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Milk, Dairy and Grain Market Commentary

By Sarina Sharp, Daily Dairy Report

Milk & Dairy Markets

Global milk output has been in decline for a full year, muffling anxieties about the impact of sky-high dairy prices and a strong dollar. But now, with U.S. milk output back in the black and signs of recovery in Europe, the summers’ whispered query has grown into a shout. “What about demand?”

USDA’s Dairy Market News summed up the shift in sentiment in Europe. “The market talk is switching from whether there will be enough dairy products available to fill customer needs to whether demand will be present to take up the available dairy products.” The summer heat has faded and milk output is finally on the mend in Germany and France, leaving more milk for driers. But European milk powder is too pricey to attract foreign buyers. “Without the added orders to take up the SMP, production is outpacing demand, and inventories are growing,” according to Dairy Market News. If stocks keep piling up, European manufacturers will likely drop the price to clear product overseas, adding further pressure to the global milk powder market.

Through August, European SMP output fell 2.1% short of 2021, and it lagged 2020 and 2019 by even wider margins. Inventories are not likely to become burdensome anytime soon. But the combination of rising European stocks and lower Asian demand looms large over the market.

In September, China imported 16.2% less whole milk powder (WMP) and 17.8% less SMP than it did in September 2021. China’s year-to-date SMP and WMP imports are both down nearly 17% from the record-breaking volumes of 2021. But last year’s unsustainably aggressive pace skews the comparison. Excluding 2021, China imported more WMP last month than any September on record. For the year to date, China’s WMP imports were the second highest ever, behind only 2021, and its SMP imports were the third largest, behind 2021 and 2019.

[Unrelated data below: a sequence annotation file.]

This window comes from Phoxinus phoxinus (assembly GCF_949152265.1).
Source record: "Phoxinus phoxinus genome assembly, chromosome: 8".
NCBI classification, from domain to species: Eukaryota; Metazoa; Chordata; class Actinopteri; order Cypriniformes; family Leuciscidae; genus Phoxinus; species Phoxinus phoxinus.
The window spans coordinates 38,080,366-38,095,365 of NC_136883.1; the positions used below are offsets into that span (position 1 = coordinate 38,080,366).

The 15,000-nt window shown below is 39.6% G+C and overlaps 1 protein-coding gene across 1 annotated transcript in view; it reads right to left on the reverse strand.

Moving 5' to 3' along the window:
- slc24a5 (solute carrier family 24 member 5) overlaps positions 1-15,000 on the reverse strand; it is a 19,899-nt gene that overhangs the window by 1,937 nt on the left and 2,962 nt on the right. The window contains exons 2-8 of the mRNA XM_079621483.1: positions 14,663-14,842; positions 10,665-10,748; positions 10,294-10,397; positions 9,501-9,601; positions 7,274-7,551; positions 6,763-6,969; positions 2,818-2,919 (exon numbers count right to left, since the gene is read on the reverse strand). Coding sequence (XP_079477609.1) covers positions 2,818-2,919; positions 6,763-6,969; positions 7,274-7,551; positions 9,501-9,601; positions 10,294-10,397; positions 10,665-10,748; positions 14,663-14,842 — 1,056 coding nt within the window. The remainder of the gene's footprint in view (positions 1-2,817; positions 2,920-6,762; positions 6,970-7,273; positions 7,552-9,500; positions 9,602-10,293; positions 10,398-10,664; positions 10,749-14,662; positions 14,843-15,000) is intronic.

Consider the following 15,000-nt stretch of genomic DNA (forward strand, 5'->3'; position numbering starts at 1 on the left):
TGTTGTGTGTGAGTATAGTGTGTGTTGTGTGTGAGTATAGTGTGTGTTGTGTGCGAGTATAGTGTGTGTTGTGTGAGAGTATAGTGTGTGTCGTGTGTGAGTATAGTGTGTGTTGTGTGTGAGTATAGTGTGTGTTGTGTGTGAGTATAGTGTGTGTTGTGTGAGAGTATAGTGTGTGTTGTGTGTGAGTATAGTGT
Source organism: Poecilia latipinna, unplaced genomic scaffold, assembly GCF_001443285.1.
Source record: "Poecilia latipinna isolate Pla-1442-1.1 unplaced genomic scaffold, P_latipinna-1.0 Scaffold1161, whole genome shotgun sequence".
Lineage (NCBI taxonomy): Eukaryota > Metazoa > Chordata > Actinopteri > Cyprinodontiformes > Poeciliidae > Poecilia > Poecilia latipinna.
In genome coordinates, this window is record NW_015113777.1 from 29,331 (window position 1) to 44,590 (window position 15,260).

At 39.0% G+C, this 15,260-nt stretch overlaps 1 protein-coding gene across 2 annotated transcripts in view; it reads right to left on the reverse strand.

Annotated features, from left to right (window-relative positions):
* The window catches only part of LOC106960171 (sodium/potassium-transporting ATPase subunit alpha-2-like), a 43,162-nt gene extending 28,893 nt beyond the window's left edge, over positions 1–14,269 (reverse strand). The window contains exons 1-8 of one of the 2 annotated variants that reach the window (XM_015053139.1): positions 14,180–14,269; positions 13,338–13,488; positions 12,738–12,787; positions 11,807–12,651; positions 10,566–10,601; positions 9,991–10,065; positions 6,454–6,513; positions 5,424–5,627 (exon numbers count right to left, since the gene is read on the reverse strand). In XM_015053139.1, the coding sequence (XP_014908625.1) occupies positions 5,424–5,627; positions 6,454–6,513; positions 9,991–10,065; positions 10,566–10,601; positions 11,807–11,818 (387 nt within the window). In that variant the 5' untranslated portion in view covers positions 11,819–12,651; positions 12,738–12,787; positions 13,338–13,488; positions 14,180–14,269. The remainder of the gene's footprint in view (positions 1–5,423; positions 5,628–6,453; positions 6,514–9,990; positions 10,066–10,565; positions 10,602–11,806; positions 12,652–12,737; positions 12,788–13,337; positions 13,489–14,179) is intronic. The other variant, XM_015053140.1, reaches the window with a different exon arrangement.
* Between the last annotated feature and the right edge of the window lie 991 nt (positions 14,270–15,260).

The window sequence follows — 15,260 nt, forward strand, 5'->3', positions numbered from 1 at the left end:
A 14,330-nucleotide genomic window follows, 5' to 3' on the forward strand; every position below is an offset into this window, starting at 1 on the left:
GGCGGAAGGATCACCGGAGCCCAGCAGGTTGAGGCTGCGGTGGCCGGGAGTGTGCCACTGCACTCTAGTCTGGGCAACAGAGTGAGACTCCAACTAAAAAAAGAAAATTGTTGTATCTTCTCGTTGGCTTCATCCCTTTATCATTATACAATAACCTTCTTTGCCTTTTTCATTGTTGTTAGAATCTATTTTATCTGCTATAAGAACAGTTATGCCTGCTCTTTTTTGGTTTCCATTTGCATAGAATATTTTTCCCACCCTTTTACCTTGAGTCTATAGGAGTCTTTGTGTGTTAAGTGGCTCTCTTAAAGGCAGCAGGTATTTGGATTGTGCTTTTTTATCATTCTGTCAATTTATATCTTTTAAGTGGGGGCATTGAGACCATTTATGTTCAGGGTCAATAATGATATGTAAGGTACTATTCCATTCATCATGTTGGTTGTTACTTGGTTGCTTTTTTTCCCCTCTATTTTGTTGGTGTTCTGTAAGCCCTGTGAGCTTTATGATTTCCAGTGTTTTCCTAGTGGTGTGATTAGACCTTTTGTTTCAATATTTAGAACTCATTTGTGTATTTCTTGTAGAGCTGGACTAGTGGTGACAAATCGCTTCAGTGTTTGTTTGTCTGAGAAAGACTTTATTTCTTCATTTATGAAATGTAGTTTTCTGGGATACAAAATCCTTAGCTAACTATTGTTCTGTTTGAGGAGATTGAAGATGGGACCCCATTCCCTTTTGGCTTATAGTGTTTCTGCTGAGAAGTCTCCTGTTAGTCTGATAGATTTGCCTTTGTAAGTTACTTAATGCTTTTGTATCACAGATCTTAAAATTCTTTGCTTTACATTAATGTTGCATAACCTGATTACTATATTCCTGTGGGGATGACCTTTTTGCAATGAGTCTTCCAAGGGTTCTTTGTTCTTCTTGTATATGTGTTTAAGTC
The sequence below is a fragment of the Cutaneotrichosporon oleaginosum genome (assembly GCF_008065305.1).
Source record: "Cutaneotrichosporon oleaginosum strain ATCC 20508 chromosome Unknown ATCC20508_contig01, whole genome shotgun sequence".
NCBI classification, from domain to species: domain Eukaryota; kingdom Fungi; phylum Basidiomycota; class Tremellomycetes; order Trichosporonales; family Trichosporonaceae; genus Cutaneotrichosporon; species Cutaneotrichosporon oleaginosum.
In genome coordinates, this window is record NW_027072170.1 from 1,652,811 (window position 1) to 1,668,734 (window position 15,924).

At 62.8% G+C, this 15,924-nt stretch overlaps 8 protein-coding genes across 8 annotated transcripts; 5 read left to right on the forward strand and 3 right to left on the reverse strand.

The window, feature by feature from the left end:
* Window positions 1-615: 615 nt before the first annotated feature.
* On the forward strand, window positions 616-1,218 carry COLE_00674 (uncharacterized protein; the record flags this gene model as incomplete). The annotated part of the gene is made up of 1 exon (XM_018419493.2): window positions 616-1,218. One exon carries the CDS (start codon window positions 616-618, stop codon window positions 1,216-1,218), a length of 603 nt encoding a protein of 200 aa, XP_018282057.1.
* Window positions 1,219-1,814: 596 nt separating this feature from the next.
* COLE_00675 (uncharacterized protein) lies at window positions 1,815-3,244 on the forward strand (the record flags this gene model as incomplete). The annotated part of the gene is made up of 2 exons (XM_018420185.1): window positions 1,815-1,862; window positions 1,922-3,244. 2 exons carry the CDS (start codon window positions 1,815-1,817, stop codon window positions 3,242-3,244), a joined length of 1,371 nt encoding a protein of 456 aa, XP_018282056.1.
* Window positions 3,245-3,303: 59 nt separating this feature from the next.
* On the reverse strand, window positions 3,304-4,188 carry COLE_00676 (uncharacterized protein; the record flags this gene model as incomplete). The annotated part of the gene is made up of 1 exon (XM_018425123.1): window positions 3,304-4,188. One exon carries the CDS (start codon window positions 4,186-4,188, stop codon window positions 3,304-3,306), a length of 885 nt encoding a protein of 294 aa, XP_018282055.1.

China’s milk powder imports are relatively healthy, but its economy is not. Rolling Covid-19 lockdowns and an ailing real estate sector are weighing on consumer spending, prompting concerns about dairy demand. Earlier this week, China’s yuan dropped to its lowest level against the dollar in nearly 15 years, reducing China’s purchasing power for U.S. goods. So far this year, the dollar has gained 14% against the yuan, 20% vs. the South Korean won, and 28% vs. the Japanese yen. That suggests that Asian dairy imports could fall back in the months to come, making a return to record-high dairy product prices less likely. But there are some reasons for optimism. Chinese imports of U.S. whey powders and permeates reached an all-time high last month, and Chinese imports of butter and cheese topped year-ago volumes.

There is also little reason to expect a flood of milk and dairy products. U.S. milk output is now growing at a historically normal rate, but there are many barriers to more rapid expansion, including onerous feed costs and self-imposed supply management restrictions. It’s possible that European milk output will top year-ago volumes in October, but not by a wide margin.